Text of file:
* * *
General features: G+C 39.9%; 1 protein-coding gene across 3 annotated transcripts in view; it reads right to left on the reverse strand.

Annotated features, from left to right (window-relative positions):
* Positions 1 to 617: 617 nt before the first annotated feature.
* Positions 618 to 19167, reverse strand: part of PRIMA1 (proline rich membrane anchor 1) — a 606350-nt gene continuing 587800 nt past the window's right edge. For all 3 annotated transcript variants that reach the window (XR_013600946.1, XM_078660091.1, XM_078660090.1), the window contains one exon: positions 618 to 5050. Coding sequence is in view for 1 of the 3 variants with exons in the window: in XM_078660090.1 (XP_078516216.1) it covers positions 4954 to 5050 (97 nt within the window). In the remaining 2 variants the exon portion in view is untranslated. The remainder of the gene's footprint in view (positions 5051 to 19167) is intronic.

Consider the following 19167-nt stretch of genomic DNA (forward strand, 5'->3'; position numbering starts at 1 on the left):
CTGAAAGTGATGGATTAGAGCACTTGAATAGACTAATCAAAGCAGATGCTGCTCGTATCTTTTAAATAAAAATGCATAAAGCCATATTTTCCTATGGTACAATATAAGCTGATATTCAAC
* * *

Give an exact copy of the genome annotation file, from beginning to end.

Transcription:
General features: G+C 39.9%; 1 protein-coding gene across 3 annotated transcripts in view; it reads right to left on the reverse strand.

Annotated features, from left to right (window-relative positions):
* Positions 1 to 617: 617 nt before the first annotated feature.
* Positions 618 to 19167, reverse strand: part of PRIMA1 (proline rich membrane anchor 1) — a 606350-nt gene continuing 587800 nt past the window's right edge. For all 3 annotated transcript variants that reach the window (XR_013600946.1, XM_078660091.1, XM_078660090.1), the window contains one exon: positions 618 to 5050. Coding sequence is in view for 1 of the 3 variants with exons in the window: in XM_078660090.1 (XP_078516216.1) it covers positions 4954 to 5050 (97 nt within the window). In the remaining 2 variants the exon portion in view is untranslated. The remainder of the gene's footprint in view (positions 5051 to 19167) is intronic.

Consider the following 19167-nt stretch of genomic DNA (forward strand, 5'->3'; position numbering starts at 1 on the left):
CTGAAAGTGATGGATTAGAGCACTTGAATAGACTAATCAAAGCAGATGCTGCTCGTATCTTTTAAATAAAAATGCATAAAGCCATATTTTCCTATGGTACAATATAAGCTGATATTCAAC